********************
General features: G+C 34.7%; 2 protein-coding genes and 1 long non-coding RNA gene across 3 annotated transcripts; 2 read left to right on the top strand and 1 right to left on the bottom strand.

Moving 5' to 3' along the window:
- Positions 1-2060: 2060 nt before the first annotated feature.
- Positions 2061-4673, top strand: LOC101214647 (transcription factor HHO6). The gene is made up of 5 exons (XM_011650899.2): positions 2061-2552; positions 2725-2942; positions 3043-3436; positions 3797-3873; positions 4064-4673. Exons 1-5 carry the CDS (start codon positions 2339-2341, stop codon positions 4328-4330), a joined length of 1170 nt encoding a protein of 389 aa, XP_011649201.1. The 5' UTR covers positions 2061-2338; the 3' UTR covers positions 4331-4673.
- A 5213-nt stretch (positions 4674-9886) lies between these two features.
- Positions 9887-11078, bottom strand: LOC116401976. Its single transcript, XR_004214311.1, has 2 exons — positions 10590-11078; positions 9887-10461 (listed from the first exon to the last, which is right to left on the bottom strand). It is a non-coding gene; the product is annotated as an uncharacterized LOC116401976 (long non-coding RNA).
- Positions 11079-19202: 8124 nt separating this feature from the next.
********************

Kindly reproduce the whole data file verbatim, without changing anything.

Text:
General features: G+C 34.7%; 2 protein-coding genes and 1 long non-coding RNA gene across 3 annotated transcripts; 2 read left to right on the top strand and 1 right to left on the bottom strand.

Moving 5' to 3' along the window:
- Positions 1-2060: 2060 nt before the first annotated feature.
- Positions 2061-4673, top strand: LOC101214647 (transcription factor HHO6). The gene is made up of 5 exons (XM_011650899.2): positions 2061-2552; positions 2725-2942; positions 3043-3436; positions 3797-3873; positions 4064-4673. Exons 1-5 carry the CDS (start codon positions 2339-2341, stop codon positions 4328-4330), a joined length of 1170 nt encoding a protein of 389 aa, XP_011649201.1. The 5' UTR covers positions 2061-2338; the 3' UTR covers positions 4331-4673.
- A 5213-nt stretch (positions 4674-9886) lies between these two features.
- Positions 9887-11078, bottom strand: LOC116401976. Its single transcript, XR_004214311.1, has 2 exons — positions 10590-11078; positions 9887-10461 (listed from the first exon to the last, which is right to left on the bottom strand). It is a non-coding gene; the product is annotated as an uncharacterized LOC116401976 (long non-coding RNA).
- Positions 11079-19202: 8124 nt separating this feature from the next.